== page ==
Seems to be common practice these days for banks to hold deposited funds for extended periods of time before permitting withdrawals. Even certified checks and bank drafts, the equivalent of cash, are held. Not sure about how wired-in money is treated.

But here's the clincher in many banks: even CASH deposits cannot be drawn upon for several days. Since 9/11, heightened security has reached the point of absurdity.

Couple these rules with exorbitant fees and zero interest, and you get one helluva banking system.

    Bookmark   August 9, 2012 at 12:16AM
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ottawavalleygardener

Thanks for the responses. We had a Realtor, and used a local, small-town lawyer to do the final paperwork for the severance and sale. They said they weren't set up to direct deposit electronically, and there was nothing about it in the Realtor's listing agreement.

It seems crazily inefficient... I deposited the funds last Friday before a long weekend (Monday was a holiday here) and so the 4-day hold didn't even start till Tuesday. My bank said my only option was to go back to the lawyer to get it certified, or go to the actual branch of his bank to do so (two hours round trip) My mortgage is held in yet another bank, further complicating things. Oh well, at least it was a fairly quick, straightforward sale, which I'm grateful for!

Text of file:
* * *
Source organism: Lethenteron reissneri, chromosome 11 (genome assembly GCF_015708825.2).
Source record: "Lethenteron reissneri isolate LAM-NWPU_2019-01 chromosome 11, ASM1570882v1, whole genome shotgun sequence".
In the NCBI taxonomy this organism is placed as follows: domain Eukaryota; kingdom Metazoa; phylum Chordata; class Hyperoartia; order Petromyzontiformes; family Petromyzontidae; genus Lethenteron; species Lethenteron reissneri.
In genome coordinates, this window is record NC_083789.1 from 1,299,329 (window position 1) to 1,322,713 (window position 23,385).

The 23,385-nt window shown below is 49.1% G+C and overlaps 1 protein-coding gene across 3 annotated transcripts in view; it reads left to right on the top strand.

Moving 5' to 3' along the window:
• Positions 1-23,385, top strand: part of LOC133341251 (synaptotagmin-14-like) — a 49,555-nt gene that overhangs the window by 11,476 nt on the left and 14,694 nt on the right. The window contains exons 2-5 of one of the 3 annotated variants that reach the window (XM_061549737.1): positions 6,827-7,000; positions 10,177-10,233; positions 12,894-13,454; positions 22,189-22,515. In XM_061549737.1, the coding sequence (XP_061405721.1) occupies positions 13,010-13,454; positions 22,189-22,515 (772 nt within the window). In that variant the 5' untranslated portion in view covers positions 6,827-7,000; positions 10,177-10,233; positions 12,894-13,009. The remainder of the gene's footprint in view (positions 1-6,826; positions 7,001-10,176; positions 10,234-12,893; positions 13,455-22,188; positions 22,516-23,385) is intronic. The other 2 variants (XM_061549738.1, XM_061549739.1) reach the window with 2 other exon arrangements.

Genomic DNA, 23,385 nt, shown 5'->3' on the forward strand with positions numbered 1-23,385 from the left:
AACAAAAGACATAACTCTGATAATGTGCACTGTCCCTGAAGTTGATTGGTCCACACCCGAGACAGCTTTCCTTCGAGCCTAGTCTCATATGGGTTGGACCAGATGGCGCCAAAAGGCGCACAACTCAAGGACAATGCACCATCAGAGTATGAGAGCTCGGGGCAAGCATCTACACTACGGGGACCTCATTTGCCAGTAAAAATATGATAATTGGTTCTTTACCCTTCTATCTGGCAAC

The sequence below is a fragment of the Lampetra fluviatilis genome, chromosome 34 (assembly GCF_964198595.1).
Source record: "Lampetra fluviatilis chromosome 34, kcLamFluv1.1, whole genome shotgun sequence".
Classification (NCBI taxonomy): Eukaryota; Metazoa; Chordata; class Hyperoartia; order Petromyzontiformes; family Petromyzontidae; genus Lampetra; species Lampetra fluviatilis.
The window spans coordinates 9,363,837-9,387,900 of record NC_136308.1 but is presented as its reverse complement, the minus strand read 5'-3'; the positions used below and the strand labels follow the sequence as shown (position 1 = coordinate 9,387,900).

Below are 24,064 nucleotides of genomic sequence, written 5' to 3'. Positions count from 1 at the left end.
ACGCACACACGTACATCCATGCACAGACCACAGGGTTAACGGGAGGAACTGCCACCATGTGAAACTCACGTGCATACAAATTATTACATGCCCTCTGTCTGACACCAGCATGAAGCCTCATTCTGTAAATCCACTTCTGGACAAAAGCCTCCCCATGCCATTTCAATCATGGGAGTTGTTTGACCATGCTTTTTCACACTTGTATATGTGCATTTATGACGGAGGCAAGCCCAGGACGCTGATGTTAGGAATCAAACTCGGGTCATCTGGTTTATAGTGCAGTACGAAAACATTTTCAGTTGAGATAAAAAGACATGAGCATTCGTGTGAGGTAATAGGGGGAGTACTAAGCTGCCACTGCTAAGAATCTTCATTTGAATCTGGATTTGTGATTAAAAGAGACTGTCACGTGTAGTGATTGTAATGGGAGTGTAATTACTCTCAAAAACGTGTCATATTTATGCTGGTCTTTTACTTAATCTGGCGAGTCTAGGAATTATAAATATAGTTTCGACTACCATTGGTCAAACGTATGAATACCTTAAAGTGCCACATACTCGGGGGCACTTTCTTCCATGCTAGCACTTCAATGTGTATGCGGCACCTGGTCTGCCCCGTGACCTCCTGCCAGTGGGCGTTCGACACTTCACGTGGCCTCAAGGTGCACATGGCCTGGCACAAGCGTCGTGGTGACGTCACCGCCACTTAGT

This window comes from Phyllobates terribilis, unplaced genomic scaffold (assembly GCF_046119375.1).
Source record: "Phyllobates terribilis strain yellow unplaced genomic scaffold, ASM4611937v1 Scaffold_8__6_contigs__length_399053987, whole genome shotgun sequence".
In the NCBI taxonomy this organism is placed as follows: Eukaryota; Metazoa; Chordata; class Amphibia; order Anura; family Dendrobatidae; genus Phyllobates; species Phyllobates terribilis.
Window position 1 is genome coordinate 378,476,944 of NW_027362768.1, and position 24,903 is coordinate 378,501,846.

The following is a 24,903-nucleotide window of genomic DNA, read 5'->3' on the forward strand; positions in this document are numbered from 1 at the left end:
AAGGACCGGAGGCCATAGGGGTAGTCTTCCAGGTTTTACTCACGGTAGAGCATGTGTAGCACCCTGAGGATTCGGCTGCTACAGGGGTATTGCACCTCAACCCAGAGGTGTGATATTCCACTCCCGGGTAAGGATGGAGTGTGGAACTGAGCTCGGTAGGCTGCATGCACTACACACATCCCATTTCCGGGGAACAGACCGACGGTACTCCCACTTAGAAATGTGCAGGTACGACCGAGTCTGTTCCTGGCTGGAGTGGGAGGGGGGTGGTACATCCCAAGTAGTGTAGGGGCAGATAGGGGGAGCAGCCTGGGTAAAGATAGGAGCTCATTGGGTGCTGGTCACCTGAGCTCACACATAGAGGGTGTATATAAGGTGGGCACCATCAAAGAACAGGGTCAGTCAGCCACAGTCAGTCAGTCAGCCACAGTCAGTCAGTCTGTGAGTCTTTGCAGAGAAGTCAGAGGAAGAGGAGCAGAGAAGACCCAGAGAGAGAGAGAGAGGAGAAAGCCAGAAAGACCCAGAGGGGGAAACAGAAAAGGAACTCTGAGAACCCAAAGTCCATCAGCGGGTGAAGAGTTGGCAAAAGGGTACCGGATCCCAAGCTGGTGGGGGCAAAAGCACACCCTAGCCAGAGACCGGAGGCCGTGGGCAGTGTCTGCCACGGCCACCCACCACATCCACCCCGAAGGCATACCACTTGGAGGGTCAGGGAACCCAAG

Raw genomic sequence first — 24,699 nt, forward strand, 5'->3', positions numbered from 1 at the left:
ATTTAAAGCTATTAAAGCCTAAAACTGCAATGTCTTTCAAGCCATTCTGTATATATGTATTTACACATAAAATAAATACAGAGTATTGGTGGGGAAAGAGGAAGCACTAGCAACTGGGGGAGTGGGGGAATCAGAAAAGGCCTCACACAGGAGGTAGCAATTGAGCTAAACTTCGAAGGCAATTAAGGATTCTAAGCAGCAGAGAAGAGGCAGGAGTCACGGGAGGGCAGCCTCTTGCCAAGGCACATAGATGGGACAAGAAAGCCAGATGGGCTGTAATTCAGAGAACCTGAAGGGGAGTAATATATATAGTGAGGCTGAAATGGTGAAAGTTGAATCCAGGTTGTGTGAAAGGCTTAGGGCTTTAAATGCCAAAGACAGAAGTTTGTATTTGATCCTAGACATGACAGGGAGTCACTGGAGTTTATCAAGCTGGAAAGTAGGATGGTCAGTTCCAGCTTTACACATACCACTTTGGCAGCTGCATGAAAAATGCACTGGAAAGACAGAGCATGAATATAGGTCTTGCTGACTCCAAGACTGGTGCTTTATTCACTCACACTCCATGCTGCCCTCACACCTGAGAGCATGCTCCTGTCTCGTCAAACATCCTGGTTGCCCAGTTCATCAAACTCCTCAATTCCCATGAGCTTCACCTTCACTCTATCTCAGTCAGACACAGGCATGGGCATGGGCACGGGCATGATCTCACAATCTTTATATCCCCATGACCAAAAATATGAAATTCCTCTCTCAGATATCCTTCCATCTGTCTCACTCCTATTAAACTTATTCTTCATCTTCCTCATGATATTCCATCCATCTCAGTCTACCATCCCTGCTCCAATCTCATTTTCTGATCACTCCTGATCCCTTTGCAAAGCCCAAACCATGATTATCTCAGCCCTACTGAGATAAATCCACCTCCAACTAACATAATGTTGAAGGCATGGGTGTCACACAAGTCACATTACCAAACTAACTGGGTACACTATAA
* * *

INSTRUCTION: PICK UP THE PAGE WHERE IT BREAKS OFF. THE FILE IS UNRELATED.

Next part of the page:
Bookmark   August 9, 2012 at 6:37AM
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barbcollins

"You should not be out any interest. The money is in the account, but just not able to be spent like you wish. But still must collect interest. If not, talk to the branch manager or the main office."

She is saying she is out interest because she can't make the payment on the mortgage due to the hold.

    Bookmark   August 9, 2012 at 7:18AM
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weedyacres

I can guarantee the interest the bank will pay for her deposited funds is less than the mortgage interest rate.

See if your bank will call the branch where the check was issued and verify that the funds are there. I'd put up a stink about it...sometimes when I do that my bank relents and removes the irritating and arbitrary hold.